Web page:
New research indicates the small mammals, which are very sensitive to high temperatures, are being pushed upward in their mountain habitat and are running out of places to live. Climate change and human activities appear to be primary factors imperiling the pika, reports University of Washington archaeologist Donald Grayson in the current issue of the Journal of Biogeography.
"Human influences have combined with factors such as climate change operating over longer time scales to produce the diminished distribution of pikas in the Great Basin today. This makes controlling our current impacts on them all that more important," said Grayson.The animals are isolated in patches across mountainous areas in western North America, from the southern Sierra Nevada and Rocky mountains to central British Columbia in Canada. In the Great Basin, these mountains are separated by large valleys with desert-like conditions that pikas can't tolerate. Pikas live in rock-strewn talus slopes that provide them with air-conditioning from hot temperatures and protection from predators.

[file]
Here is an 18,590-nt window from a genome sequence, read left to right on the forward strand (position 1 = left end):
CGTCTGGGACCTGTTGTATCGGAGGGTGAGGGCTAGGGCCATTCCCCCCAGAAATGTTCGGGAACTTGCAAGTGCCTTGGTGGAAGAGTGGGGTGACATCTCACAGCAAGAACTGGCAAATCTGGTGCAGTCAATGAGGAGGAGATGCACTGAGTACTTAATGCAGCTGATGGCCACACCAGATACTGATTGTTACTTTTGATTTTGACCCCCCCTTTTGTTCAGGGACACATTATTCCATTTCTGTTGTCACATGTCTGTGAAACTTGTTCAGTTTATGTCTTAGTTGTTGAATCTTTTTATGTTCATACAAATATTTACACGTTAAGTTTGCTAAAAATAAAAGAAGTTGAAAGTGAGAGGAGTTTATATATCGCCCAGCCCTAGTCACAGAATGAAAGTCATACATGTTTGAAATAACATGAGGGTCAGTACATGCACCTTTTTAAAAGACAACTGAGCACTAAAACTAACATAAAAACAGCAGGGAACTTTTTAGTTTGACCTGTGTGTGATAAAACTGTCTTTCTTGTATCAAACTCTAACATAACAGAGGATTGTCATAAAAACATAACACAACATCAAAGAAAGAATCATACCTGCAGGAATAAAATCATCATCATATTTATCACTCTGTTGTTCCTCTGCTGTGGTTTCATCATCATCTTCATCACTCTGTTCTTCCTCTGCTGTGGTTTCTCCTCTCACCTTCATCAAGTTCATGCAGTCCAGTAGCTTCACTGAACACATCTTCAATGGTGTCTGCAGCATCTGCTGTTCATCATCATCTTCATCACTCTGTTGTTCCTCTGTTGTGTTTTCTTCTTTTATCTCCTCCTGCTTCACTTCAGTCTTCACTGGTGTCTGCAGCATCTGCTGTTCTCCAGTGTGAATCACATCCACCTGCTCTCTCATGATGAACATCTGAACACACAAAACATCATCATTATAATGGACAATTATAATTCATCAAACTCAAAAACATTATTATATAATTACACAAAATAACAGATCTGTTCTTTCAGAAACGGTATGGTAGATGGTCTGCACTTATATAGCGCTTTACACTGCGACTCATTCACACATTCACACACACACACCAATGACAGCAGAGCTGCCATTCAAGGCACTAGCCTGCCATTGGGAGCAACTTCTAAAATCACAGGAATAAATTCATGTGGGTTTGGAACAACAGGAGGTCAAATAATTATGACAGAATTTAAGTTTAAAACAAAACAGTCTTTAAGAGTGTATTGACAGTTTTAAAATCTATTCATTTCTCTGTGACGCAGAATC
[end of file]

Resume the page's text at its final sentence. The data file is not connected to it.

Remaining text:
"We might be staring pika extinction in the Great Basin, maybe in Yosemite, too, right in the face. Today, the Great Basin pika is totally isolated on separated mountain ranges and there is no way one of these populations can get to another," said Grayson. "They don't have much up-slope habitat left."
"Pikas are an iconic animal to people who like high elevations. They are part of the experience. What's happening to them is telling us something about the dramatic changes in climate happening in the Great Basin. Climate change will have a dramatic effect including important economic impacts, such as diminished water resources, on people."
University of Washington